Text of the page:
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A Writer's Resource
Beginning writers often have as many questions about the business of publishing as they do the craft of writing. How do I find an agent or a writing workshop? How do I apply for a grant to fund my writing? Where can I find information on literary contests? How does self- publishing work? How can I avoid being scammed? These are just a few of the many questions answered by resources at the Library and online.
Where Can I Publish My Work?
The Literature and Language Collection on the third floor has circulating literary magazines that will help you develop your craft and help you become familiar with the kinds of magazines where you will most likely first get published. Most writers begin their careers by publishing in small literary magazines. In general, major publishing houses will not accept unsolicited manuscripts or works from writers not represented by an agent. Publishing your work in literary magazines allows you to develop your resume and gain recognition from others in your field, including other writers, agents, and editors.
Most literary magazines will pay at least a nominal amount for what they publish, sometimes in the form of copies of the issue in which you get published. To find a list of literary magazines and small publishing houses with submission guidelines try the CLMP Directory of Literary Magazines and Presses and the International Directory of Little Magazines and Small Presses.
How Do I Find a Book Publisher?
Unlike the major commercial publishing houses, small presses and university presses often accept manuscripts from unpublished writers or from writers without agents. The Writer's Market, The Novel & Short Story Writer's Market, Poet's Market, and Children's Writer's and Illustrator's Market are four titles issued annually by Writer's Digest Books that will help you find a market for your book. Each contains lists of publishers, magazines, specialized journals, agents, contests, and more. In addition, you will find essays from published authors that provide advice and direction for beginners. Each title will give listings specific to the type of writing involved, for example, a list of chapbook publishers for poets. Jeff Herman's Guide to Book Publishers, Editors, & Literary Agents takes more of a personal approach to helping authors find publishers. Rather than containing long lists of simple contact information, it contains a shorter list with more in depth information about agents and publishers. The Writer's Handbook, in addition to lists of markets, provides fifty essays on getting published written by established writers. The two-volume Literary Market Place (LMP) is considered the bible of the publishing industry. It contains an exhaustive list of publishers indexed by geographical area, subject, and type of publication. It also lists radio programs that discuss books, a calendar of book trade events, and provides lists of translators and interpreters.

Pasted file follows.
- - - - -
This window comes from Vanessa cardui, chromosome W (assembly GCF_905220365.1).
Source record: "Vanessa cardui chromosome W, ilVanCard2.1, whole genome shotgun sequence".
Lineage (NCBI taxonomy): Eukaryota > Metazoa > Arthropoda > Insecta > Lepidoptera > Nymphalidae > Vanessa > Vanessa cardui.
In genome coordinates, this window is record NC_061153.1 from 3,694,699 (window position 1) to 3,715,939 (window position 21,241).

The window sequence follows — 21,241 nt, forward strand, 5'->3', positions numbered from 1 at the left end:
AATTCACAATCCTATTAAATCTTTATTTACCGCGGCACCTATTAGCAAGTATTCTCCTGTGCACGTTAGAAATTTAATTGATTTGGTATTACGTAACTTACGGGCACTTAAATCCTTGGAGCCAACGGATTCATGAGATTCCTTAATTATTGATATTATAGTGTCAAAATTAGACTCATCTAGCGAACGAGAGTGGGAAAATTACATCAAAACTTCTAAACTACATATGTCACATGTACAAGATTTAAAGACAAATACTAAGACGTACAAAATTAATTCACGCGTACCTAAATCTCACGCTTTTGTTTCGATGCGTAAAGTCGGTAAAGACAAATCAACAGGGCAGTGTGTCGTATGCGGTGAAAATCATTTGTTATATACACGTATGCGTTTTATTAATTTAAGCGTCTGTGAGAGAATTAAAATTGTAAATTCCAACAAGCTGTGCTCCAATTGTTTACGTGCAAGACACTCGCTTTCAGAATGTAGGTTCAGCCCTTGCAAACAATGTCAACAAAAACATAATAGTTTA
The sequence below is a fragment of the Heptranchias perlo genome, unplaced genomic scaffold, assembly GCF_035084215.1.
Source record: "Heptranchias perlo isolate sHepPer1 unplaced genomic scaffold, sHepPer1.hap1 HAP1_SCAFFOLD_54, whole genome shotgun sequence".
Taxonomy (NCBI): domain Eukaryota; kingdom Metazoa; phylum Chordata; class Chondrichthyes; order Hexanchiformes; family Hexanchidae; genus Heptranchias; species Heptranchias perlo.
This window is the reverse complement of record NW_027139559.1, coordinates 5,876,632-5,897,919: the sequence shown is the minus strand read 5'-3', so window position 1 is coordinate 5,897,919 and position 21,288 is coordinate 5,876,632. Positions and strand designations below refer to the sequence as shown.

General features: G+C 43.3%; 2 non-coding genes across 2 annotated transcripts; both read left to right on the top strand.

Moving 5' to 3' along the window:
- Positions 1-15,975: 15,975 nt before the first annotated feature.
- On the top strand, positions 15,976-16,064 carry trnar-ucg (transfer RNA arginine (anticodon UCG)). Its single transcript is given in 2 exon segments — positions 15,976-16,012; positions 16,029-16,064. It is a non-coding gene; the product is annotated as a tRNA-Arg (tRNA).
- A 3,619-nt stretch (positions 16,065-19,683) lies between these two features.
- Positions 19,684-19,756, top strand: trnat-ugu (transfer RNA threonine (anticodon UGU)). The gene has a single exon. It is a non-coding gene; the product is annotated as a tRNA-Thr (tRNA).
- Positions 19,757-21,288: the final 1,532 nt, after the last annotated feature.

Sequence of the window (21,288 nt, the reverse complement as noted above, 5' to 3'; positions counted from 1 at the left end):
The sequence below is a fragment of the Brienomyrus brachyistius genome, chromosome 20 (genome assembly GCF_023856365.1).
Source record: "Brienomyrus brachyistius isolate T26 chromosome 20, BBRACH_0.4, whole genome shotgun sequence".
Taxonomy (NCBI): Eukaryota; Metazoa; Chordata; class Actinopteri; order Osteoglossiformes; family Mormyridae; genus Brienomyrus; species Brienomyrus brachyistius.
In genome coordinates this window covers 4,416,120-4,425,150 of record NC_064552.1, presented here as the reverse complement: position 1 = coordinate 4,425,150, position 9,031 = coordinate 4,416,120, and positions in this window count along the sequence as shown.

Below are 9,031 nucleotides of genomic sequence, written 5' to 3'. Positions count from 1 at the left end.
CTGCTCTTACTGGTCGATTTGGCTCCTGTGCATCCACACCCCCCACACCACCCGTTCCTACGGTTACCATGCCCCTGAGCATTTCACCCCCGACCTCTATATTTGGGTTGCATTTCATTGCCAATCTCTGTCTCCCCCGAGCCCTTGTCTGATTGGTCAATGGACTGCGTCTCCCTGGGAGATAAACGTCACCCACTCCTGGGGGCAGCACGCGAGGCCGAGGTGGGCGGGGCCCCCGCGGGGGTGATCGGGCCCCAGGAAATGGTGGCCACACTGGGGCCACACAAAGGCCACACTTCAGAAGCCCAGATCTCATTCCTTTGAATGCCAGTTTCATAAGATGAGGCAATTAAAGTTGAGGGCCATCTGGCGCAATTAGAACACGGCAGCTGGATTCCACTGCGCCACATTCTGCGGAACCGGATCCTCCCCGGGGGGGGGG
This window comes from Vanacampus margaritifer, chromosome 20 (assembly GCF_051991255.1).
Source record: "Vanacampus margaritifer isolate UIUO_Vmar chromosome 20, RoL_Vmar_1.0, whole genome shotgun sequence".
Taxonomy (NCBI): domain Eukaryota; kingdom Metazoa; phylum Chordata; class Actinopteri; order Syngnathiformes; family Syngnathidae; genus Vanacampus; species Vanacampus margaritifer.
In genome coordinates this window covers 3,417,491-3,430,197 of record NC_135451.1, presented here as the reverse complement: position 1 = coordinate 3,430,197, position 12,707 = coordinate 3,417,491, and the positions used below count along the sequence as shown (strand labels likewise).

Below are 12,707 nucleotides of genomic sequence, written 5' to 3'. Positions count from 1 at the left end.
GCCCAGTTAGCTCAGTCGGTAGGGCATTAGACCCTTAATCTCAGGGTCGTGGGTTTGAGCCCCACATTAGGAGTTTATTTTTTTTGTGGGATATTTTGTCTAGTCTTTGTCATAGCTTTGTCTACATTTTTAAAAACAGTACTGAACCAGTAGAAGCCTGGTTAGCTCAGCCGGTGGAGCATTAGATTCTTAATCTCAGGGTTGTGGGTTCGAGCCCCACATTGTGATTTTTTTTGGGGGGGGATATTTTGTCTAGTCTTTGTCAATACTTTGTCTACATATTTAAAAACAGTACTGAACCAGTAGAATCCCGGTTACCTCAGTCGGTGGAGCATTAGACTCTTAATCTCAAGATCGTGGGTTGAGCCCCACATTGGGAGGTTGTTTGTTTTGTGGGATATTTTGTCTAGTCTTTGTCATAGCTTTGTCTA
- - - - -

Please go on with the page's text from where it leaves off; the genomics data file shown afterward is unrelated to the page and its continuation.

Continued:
The International Literary Market Place will provide much of the same information as the LMP but for markets in other countries.
Do I Need an Agent?
You will need an agent if you intend on publishing a book-length work of fiction in a commercial publishing house. Agents are not necessary for you to publish poems or stories in literary magazines or to publish a book-length work through a small, technical, or university press. Before you decide you do not need an agent, please take note: Agents represent you. They fight for your work and champion it in a very competitive marketplace. They know how to match your manuscript to an appropriate editor. They also understand contracts and other legal aspects of publishing. A word of warning: agents should only earn money if you're earning money. Agents will typically command fifteen percent of your book's earnings but they should never charge "reading" fees or other up-front fees. If an agent asks for money up front, seek another agent. The Guide to Literary Agents is an annual publication that lists over 600 agents, what they specialize in, what their commission is, who they've represented recently, how many other writers they represent, and more. The guide also includes useful essays such as finding the right agent, and how to write a query letter. Other titles like Writer's Market and Jeff Herman's Guide also contain information on finding agents.
What is Self-Publishing?
Print-on-Demand (POD) technology has made it increasingly simple for writers to publish their own books and forego the traditional agent/publisher route. In the past, writers who chose not to work with an agent or with traditional publishers often turned to vanity or subsidy presses to publish their work. Vanity presses typically charge writers thousands of dollars to produce multiple copies of a book that the writers then own. POD publishers (such as iuniverse and 1st Books) charge writers much less than vanity presses do because they can print very few copies of a book and still turn a profit.